Calcea Johnson and Ne'Kiya Jackson. They used math to find a new way to prove the Pythagorean Theorem |

**,- Amazing work was done by US high school students Calcea Johnson and Ne'Kiya Jackson. They used math to find a new way to prove the Pythagorean Theorem. For more than 2,000 years, this theorem has been an important part of mathematics.**

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For hundreds of years, scientists thought that using trigonometry to prove the Pythagorean Theorem would be illogical because it would lead to repeating itself.

When you use the same idea to prove your point, you're using circular thinking. But Johnson and Jackson didn't follow this rule when they competed in a math contest.Two high school seniors solved a mathematical puzzle that was thought to be impossible for 2,000 years. pic.twitter.com/dSXSVrepl9

— Historic Vids (@historyinmemes) May 7, 2024

How they did it?

Calcea and Ne'Kiya were given an extra question on a math test during their last year of high school. They had to use trigonometry to come up with a new way to prove the Pythagorean Theorem.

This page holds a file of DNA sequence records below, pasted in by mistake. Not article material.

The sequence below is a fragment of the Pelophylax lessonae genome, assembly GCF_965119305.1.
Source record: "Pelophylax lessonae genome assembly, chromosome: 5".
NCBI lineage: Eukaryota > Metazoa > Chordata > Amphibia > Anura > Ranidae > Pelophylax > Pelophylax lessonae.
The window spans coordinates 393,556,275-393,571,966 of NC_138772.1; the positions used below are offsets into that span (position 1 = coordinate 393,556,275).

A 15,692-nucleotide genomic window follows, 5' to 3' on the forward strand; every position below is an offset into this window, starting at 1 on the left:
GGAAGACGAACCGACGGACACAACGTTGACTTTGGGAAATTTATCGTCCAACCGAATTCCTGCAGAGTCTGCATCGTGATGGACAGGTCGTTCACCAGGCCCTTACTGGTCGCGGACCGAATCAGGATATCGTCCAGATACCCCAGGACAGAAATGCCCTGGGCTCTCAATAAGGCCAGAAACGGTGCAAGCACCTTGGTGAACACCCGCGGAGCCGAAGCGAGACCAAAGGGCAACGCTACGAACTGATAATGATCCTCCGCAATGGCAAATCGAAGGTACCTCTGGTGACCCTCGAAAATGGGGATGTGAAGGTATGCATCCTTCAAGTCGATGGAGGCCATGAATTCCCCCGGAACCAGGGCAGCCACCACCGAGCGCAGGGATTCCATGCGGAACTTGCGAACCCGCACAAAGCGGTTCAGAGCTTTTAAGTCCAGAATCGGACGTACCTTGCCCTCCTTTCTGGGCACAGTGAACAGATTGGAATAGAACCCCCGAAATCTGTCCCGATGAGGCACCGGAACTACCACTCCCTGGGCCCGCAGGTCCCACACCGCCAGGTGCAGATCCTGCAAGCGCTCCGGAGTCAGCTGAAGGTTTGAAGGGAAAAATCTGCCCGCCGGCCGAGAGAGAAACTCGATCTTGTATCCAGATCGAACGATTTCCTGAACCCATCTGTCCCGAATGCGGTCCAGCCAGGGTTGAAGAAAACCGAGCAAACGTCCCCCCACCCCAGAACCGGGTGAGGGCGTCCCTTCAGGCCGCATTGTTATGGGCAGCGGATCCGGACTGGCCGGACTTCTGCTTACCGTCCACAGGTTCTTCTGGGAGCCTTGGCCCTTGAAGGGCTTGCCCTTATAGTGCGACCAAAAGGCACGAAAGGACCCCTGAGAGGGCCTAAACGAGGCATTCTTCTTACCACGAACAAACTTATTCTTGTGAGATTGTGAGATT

The two worked hard on the problem for two months. These smart people came up with a new way to show that trigonometry could be used to prove the theory. They gave a talk about their work at a regional meeting of the American Mathematical Society in Atlanta in March 2023 because it was so interesting.

They not only found one good proof, but they also found a general pattern that could be used to make at least five more proofs using trigonometry. Their unique work made them famous all over the world.

Calcea and Ne'Kiya are very good at math, but they don't think of themselves as math experts. In a recent interview on CBS's 60 Minutes, they said they weren't very interested in working in math. Johnson said she might take math as a minor, but she didn't want it to be her main focus1.

Long-held beliefs are called into question by their work, which also opens up new ways to understand mathematical ideas. That shows how creative and determined they were, and it shows that new ideas and hard work can sometimes change even the strongest views.

**(Anna Jensen/Newsline Paper Teams)**